- You might want to use a lock down browser if you are prone to surfing the internet.
- Have all allowed materials available and organized before starting the exam.
- At least 15 minutes before the exam, set up your environment to make sure you do not have any computer or internet access issues.
- Know the rules and expectations of taking the exam online. Is it open book/ note or are students held to the honor system? Are you being proctored remotely by your professor or a computer program?
- Can you start the exam at any time or is the exam only available during a certain time frame?
- If your accommodations allow for breaks during exam, is there a way to pause the exam?
- Before starting the exam, make sure you know how many questions are on the exam and how much time you have so you can plan accordingly. Since SDS staff will not be there to give a warning, you might want to set a timer to go off 10 minutes before your time is up.
- Have a clock or timer nearby so you can track how much time you have.
- Have scrap paper so that you can note questions you want to revisit.
- Questions may be presented one at a time. It may be more difficult to navigate an exam and go back to review questions. Jot down question numbers and note any questions you may have.
- If you have clarification questions for your professor, will you be able to reach the professor? How will you do this? Find out before you take your exam.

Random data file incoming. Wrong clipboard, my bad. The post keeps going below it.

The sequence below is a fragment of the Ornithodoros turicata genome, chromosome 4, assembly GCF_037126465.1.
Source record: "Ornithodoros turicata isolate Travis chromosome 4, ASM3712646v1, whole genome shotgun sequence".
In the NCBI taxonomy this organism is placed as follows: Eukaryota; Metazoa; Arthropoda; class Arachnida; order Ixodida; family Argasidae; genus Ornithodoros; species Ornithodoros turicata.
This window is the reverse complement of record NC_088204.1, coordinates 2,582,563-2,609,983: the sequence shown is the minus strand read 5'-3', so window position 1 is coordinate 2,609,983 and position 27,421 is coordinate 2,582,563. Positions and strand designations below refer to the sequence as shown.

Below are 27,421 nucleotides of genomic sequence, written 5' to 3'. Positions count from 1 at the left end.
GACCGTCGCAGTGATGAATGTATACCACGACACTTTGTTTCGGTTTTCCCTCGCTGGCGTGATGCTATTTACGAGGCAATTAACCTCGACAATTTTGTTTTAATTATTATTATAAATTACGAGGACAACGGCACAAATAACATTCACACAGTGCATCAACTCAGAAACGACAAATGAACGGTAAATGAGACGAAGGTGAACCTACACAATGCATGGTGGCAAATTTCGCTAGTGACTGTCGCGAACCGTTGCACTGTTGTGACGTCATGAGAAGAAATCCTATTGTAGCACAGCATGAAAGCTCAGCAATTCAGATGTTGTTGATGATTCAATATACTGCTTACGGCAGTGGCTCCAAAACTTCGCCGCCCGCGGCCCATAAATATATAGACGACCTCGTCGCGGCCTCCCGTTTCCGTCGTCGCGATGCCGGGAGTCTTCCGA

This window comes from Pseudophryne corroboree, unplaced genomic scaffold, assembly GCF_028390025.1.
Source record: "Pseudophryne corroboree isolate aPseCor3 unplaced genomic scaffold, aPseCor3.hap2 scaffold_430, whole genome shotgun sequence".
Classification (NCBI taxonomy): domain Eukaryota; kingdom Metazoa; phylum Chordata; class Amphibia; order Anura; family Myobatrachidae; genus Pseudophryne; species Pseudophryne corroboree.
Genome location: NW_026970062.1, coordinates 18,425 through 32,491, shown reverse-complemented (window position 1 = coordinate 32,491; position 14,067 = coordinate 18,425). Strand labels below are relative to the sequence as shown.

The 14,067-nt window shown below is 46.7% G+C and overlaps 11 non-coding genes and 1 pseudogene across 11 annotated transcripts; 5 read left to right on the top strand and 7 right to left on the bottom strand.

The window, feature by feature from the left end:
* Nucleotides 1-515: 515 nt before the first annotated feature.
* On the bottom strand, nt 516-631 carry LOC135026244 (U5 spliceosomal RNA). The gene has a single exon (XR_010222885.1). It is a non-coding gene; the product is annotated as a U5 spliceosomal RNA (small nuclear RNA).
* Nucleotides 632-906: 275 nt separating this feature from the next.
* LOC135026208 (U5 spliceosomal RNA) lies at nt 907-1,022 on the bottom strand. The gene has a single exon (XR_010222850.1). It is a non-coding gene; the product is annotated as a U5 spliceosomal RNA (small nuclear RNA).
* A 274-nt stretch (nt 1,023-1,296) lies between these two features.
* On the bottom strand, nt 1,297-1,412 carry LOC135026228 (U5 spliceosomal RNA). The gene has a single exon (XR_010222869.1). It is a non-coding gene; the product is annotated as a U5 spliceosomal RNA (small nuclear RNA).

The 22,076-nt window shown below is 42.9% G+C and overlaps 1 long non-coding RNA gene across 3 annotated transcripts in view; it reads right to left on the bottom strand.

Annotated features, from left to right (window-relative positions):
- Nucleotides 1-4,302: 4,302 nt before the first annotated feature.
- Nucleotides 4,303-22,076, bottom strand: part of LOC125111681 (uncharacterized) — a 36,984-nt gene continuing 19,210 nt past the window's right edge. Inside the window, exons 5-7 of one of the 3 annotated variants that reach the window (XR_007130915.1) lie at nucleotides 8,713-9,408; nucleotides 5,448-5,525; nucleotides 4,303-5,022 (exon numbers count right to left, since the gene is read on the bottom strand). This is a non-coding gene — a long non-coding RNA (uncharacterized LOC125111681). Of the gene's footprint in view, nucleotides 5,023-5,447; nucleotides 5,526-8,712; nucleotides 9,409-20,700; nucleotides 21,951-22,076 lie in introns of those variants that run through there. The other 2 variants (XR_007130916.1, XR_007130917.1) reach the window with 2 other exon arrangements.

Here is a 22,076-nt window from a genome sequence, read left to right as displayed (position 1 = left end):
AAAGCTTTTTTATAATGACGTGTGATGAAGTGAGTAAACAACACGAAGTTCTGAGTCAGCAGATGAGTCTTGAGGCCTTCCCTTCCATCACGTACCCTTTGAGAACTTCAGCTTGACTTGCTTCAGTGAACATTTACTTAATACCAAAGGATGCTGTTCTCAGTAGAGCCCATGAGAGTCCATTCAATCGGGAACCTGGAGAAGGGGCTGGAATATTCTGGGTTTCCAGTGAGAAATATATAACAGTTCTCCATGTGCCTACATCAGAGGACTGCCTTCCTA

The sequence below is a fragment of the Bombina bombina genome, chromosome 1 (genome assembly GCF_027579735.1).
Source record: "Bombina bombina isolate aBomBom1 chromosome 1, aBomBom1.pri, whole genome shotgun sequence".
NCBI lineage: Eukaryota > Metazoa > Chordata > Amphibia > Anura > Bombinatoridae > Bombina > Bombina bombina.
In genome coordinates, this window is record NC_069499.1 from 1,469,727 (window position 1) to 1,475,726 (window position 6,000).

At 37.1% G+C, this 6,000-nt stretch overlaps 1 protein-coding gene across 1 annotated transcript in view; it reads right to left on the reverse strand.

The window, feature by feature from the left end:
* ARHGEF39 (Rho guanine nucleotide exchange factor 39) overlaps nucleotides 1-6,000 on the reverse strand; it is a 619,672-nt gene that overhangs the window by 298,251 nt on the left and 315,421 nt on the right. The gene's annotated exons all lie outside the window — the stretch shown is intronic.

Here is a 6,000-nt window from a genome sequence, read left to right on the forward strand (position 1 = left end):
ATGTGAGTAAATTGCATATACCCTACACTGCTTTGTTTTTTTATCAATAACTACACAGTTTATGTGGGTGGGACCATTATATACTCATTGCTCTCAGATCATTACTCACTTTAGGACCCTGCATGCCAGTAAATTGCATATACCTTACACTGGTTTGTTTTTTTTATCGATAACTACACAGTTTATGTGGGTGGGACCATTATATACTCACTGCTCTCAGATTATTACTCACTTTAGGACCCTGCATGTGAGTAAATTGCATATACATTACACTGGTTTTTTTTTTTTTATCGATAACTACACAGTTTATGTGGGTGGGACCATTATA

- You may have finally gotten used to the format of your teacher’s in-class exams and suddenly that format might be different as it shifts to an online platform.
- Reach out to your teachers and ask if the exams will be different. The more prepared you are with what to expect, the better.
- If you are suddenly allowed to use notes or access your books during an exam, be careful not to use up all of your time and rely too heavily on these materials. It is better to put an answer down that you think is correct and then return to that question later if you have time at the end to double check than to spend time searching for each of the answers.
Migraines and Eye Strain
Prolonged computer usage can cause a strain on your eyes. If you are prone to migraines or have other visual issues, you will want to take extra steps to minimize the impact as much as possible by adding some adjustments to your computer monitor and workstation.
- Your desk setup can trigger a migraine. Make sure your monitor is placed directly in front of your face to reduce neck strain. Your monitor should be 20 to 40 inches away from your face at eye level.
- Adjust the refresh rate of your monitor to its highest rating.
- Adjust the display settings of your computer to help reduce eye strain and fatigue.
- Brightness: Adjust the brightness of the display so it is approximately the same as the brightness of your surrounding workstation. As a test, look at the white background of this page. If it looks like a light source, it is too bright. If it seems dull and gray, it may be too dark.
- Text size and contrast: Adjust the text size (enlarge) and contrast for comfort. Usually, black print on a white background is the best combination for comfort.
- Color temperature: This is a technical term used to describe the spectrum of visible light emitted by a color display. Blue light is short-wavelength visible light that is associated with more eyestrain than longer wavelength hues, such as orange and red. Reducing the color temperature of your display lowers the amount of blue light emitted by a color display for better long-term viewing comfort.
- To reduce your risk of tiring your eyes by constantly focusing on your screen, use the “20-20-20 rule.” Look away from your computer at least every 20 minutes and gaze at a distant object (at least 20 feet away) for at least 20 seconds.